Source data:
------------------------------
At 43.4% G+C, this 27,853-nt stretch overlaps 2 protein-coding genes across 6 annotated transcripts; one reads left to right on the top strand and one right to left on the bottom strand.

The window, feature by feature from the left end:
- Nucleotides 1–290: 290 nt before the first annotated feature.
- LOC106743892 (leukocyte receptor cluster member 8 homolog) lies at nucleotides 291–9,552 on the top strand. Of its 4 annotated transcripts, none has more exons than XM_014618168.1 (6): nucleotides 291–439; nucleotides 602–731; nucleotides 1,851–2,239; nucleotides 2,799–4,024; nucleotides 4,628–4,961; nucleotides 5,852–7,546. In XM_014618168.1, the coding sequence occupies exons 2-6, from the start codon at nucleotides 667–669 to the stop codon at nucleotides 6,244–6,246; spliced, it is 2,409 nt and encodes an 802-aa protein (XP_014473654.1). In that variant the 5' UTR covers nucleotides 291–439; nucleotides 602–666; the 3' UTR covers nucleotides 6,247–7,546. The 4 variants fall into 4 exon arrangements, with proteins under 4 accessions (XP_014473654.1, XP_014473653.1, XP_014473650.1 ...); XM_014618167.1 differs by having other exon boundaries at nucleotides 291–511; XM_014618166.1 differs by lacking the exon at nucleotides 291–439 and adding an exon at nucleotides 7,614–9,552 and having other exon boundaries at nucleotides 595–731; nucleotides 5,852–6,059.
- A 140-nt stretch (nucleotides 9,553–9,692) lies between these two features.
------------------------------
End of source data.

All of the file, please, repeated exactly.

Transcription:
At 43.4% G+C, this 27,853-nt stretch overlaps 2 protein-coding genes across 6 annotated transcripts; one reads left to right on the top strand and one right to left on the bottom strand.

The window, feature by feature from the left end:
- Nucleotides 1–290: 290 nt before the first annotated feature.
- LOC106743892 (leukocyte receptor cluster member 8 homolog) lies at nucleotides 291–9,552 on the top strand. Of its 4 annotated transcripts, none has more exons than XM_014618168.1 (6): nucleotides 291–439; nucleotides 602–731; nucleotides 1,851–2,239; nucleotides 2,799–4,024; nucleotides 4,628–4,961; nucleotides 5,852–7,546. In XM_014618168.1, the coding sequence occupies exons 2-6, from the start codon at nucleotides 667–669 to the stop codon at nucleotides 6,244–6,246; spliced, it is 2,409 nt and encodes an 802-aa protein (XP_014473654.1). In that variant the 5' UTR covers nucleotides 291–439; nucleotides 602–666; the 3' UTR covers nucleotides 6,247–7,546. The 4 variants fall into 4 exon arrangements, with proteins under 4 accessions (XP_014473654.1, XP_014473653.1, XP_014473650.1 ...); XM_014618167.1 differs by having other exon boundaries at nucleotides 291–511; XM_014618166.1 differs by lacking the exon at nucleotides 291–439 and adding an exon at nucleotides 7,614–9,552 and having other exon boundaries at nucleotides 595–731; nucleotides 5,852–6,059.
- A 140-nt stretch (nucleotides 9,553–9,692) lies between these two features.